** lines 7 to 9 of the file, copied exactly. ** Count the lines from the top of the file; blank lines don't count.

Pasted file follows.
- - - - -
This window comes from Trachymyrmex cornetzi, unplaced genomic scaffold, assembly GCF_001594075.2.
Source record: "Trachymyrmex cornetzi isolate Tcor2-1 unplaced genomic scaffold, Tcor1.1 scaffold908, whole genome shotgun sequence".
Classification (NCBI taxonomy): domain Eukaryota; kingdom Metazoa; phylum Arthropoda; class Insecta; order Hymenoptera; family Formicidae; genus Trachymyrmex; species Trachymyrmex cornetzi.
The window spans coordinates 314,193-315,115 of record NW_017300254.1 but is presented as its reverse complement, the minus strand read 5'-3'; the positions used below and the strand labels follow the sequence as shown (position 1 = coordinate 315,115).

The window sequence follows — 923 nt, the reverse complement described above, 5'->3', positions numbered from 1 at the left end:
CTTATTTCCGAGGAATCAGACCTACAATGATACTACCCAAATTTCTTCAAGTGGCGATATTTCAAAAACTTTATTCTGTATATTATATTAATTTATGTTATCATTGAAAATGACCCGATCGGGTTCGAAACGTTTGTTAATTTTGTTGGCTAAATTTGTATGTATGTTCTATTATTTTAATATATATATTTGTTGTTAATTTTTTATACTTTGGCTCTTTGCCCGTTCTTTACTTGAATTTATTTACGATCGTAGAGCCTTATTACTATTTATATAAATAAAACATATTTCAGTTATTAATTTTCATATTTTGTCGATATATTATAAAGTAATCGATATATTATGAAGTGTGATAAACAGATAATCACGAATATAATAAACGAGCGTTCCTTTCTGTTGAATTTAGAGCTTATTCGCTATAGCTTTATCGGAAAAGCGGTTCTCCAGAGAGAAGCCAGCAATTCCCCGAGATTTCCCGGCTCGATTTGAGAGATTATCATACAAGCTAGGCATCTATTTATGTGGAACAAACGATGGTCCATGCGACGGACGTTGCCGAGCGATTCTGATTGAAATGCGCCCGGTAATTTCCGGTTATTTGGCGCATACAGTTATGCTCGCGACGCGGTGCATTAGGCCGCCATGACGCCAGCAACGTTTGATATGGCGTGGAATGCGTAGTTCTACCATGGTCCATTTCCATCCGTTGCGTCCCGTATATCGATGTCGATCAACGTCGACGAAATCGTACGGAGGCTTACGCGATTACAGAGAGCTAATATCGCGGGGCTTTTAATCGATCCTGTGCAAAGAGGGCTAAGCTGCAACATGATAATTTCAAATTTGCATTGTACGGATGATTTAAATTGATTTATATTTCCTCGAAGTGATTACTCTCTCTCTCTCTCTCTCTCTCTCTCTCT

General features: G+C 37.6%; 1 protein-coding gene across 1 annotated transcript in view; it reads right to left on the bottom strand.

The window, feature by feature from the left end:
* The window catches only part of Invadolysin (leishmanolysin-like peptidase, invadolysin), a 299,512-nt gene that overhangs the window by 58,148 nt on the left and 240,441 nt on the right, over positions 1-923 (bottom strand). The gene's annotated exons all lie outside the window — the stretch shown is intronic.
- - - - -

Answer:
General features: G+C 37.6%; 1 protein-coding gene across 1 annotated transcript in view; it reads right to left on the bottom strand.

The window, feature by feature from the left end:
* The window catches only part of Invadolysin (leishmanolysin-like peptidase, invadolysin), a 299,512-nt gene that overhangs the window by 58,148 nt on the left and 240,441 nt on the right, over positions 1-923 (bottom strand). The gene's annotated exons all lie outside the window — the stretch shown is intronic.